As disciples of Jesus, we are called to live in this orientation to abundance, this trusting that even if we don’t know how, somehow God has enough for us. And we might not be able to accomplish miracles but we can share what we do have, thank God for that little bit and then see what happens.
I came across an article about the difference between scarcity and abundance mindsets, it’s called why so many smart people aren’t happy, and it’s from 2016. We have physical needs and then we have emotional needs and we have psychological needs, and once all of those things are fulfilled in relatively equal ways, the author says, people who live out of a scarcity mindset, that they need to prove themselves and always be competing with others, are more unhappy that others who see life as based in goodness and something to be shared and enjoyed together.
I could see myself reflected in this article, in that for many years in school, when we had group discussions about topics, when I knew we were going to have to write a paper about something, if I had a good idea, I would keep it to myself. I didn’t want other people to be able to expound on my idea and get credit for it. I hoarded my thoughts. I was in a competing and scarcity mode.
I am not sure if I changed out of that mode, as far as idea sharing goes- before going to seminary in Argentina. It’s not that there is no competition there, there is for sure, but in at least in that learning environment where people offered so much help and patience to me, as a foreigner, and I had SO much to learn from others with such different lived experiences, that I started offering more of what I really thought, and sometimes it helped the conversation and sometimes I was totally off but again the environment of collaboration in the realm of ideas was so strong that I think it really helped shape me as a person. That there isn’t really a downside to sharing, the blessing always returns.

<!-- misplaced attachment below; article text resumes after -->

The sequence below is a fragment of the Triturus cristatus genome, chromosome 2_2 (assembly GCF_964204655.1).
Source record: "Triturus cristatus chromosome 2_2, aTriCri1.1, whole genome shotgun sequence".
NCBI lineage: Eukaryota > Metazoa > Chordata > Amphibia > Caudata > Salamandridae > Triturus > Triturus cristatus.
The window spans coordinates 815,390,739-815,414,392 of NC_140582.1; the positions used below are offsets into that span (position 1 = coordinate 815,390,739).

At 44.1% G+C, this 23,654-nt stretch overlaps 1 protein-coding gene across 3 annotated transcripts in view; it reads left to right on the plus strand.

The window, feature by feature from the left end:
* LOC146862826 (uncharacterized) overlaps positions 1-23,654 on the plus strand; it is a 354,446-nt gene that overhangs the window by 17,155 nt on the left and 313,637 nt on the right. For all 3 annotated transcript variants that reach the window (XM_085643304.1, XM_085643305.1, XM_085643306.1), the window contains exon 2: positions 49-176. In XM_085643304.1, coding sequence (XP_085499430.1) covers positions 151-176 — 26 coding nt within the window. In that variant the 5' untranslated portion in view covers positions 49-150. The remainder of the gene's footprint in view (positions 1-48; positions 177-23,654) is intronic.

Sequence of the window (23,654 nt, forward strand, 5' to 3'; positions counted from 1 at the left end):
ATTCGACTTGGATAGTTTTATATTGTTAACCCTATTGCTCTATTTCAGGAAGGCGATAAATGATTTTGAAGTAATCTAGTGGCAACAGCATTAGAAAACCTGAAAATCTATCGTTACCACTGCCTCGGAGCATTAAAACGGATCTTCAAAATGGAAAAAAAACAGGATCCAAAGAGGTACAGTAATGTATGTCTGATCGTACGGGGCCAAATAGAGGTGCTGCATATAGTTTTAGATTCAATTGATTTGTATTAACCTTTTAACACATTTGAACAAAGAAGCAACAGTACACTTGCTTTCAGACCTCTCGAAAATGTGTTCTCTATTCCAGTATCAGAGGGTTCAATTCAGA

Now this article is not related to faith, and we know that Jesus wasn’t only concerned with making people happy. If he had, we wouldn’t have a lot of the gospel stories that we do. But the concept of what is good for us, is what God wants for us, is behind this reorientation to abundance. God does want us to have the deep happiness of knowing God’s love and goodness and mercy and forgiveness will never run out.
Let us be careful: abundance living is not the same as greed. It is the opposite. The abundant living Jesus calls his disciples to is first one of sharing. When there is more than enough, Jesus doesn’t go around and encourage people to gorge themselves. Instead he collects the extras. (what does he do with them, we’ll never know.)
We are called to share what we have with those around us. This is a very counter-cultural value, because all around us the voices continue to clamor for us to buy the latest this and that and get more and make sure you don’t run out! I receive advertisements via email daily for Christian books and products, it even gets into our subconscious that way, through churchy channels. But Jesus never peddled anything- his way was the way of sharing.
And deep sharing can be scary. To think of giving away so much that you might lack is not comfortable. Yet I hear the generous givers and supporters of this congregation testify that the decision to give to God first has always been a blessing. Not that I am only talking about your offering, because I am not- I am talking about a way of life that is always trusting God will provide, and always sharing what little there is with others.
So far in our Back to Basics of Discipleship we have discussed the idea that we go! That there is a balance to compassion and service with rest and renewal, and now, that the disciple of Jesus is living with trust in god’s abundance that is shown by sharing.
Is there a way god is calling you to trust that with God there is always enough? Is there a way in which you feel Christ calling you to offer what little you have to others?
Let us take in this sign of Jesus as a reorientation to God’s abundance, let us give generously and give thanks to God as we do so, Amen.